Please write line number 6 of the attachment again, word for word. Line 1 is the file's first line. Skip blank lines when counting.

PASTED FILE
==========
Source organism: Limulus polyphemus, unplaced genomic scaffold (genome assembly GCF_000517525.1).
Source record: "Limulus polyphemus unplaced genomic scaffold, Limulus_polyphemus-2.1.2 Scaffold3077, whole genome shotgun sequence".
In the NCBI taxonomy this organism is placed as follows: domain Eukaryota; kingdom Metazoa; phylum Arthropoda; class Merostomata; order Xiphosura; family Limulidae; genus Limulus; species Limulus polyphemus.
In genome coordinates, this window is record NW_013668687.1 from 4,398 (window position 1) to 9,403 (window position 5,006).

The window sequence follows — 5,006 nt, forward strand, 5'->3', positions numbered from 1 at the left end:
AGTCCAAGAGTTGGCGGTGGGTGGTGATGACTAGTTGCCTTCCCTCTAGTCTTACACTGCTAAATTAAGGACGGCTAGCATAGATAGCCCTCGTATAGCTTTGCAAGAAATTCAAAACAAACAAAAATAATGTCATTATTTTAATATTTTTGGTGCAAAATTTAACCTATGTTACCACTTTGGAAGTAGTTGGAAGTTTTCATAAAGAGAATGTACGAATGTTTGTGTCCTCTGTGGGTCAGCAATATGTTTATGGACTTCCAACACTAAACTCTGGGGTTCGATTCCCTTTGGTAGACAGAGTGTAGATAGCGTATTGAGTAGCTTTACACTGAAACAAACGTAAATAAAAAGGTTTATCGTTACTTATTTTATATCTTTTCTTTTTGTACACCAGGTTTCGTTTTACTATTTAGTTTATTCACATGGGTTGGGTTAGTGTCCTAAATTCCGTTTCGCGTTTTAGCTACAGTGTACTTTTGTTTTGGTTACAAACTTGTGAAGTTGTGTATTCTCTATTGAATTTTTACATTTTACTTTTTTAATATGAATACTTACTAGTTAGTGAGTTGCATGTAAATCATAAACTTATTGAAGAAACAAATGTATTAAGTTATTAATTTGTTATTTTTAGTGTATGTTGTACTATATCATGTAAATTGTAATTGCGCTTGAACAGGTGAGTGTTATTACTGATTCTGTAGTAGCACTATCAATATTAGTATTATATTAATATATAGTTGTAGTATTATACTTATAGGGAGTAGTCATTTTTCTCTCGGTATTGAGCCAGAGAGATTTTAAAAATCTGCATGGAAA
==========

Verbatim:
AGTCCAAGAGTTGGCGGTGGGTGGTGATGACTAGTTGCCTTCCCTCTAGTCTTACACTGCTAAATTAAGGACGGCTAGCATAGATAGCCCTCGTATAGCTTTGCAAGAAATTCAAAACAAACAAAAATAATGTCATTATTTTAATATTTTTGGTGCAAAATTTAACCTATGTTACCACTTTGGAAGTAGTTGGAAGTTTTCATAAAGAGAATGTACGAATGTTTGTGTCCTCTGTGGGTCAGCAATATGTTTATGGACTTCCAACACTAAACTCTGGGGTTCGATTCCCTTTGGTAGACAGAGTGTAGATAGCGTATTGAGTAGCTTTACACTGAAACAAACGTAAATAAAAAGGTTTATCGTTACTTATTTTATATCTTTTCTTTTTGTACACCAGGTTTCGTTTTACTATTTAGTTTATTCACATGGGTTGGGTTAGTGTCCTAAATTCCGTTTCGCGTTTTAGCTACAGTGTACTTTTGTTTTGGTTACAAACTTGTGAAGTTGTGTATTCTCTATTGAATTTTTACATTTTACTTTTTTAATATGAATACTTACTAGTTAGTGAGTTGCATGTAAATCATAAACTTATTGAAGAAACAAATGTATTAAGTTATTAATTTGTTATTTTTAGTGTATGTTGTACTATATCATGTAAATTGTAATTGCGCTTGAACAGGTGAGTGTTATTACTGATTCTGTAGTAGCACTATCAATATTAGTATTATATTAATATATAGTTGTAGTATTATACTTATAGGGAGTAGTCATTTTTCTCTCGGTATTGAGCCAGAGAGATTTTAAAAATCTGCATGGAAA